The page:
We’ve all felt the sting of betrayal. Some of us have reconciled. We often forgive, but we never forget. I mentioned in my review of Atlanta Burns that at one time we either knew or needed someone like her. Most of us have done something that we regret later, and Atlanta Burns and her friend are no exception.
Wendig writes compelling characters that are believable. I grew up part-time in western Pennsylvania with family in central PA. I was never aware that events described by Wendig could have happened. Whether that was youthful naïveté, a world separated by two decades, or the vivid imaginings of a talented author, I’ll never know.
I felt that The Hunt had been toned down a bit. The grittiness that I enjoyed in the first book seemed missing from this one. I wasn’t expecting just a younger version of Miriam Black, but I’d hoped that the ‘feel’ of the first book kept on trucking. The story moved on as expected, and I wanted to be disappointed that Atlanta hadn’t learned from book one, but that wouldn’t have worked for the story.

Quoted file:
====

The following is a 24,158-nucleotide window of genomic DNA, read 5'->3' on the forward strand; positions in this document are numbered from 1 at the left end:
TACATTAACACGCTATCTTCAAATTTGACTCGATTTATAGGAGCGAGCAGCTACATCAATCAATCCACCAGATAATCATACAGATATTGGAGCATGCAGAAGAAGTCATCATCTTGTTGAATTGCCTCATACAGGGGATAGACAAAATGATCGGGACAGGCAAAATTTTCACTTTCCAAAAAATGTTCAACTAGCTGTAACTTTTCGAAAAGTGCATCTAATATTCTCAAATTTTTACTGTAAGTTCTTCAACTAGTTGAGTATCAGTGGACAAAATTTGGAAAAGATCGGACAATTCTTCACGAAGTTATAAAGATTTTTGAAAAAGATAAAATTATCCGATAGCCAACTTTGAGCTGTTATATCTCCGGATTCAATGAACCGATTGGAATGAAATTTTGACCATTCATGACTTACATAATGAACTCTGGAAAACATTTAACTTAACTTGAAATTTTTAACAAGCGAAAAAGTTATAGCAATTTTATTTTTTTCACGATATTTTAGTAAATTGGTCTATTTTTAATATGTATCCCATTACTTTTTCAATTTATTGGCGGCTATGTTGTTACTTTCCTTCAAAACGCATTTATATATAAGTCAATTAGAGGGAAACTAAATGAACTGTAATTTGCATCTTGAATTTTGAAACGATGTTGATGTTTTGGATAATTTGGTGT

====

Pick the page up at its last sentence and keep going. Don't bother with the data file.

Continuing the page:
The Hunt is still in your face, with subtlety pitched out the window and continues to chronicle the misadventures of a very broken young woman. Whereas the first book was Atlanta versus a world occupied by uncaring adults, this one seems to have at least a few grown-ups that want to do what is right. While the latter appears to be more in line with reality, it just doesn’t make for the “me versus an uncaring world” adrenaline rush the first book had.
The Hunt is still an exciting read, and I look forward to another outing with Atlanta before she outgrows the genre. The Hunt is a four-star read and a must-have for any fan of Chuck Wendig.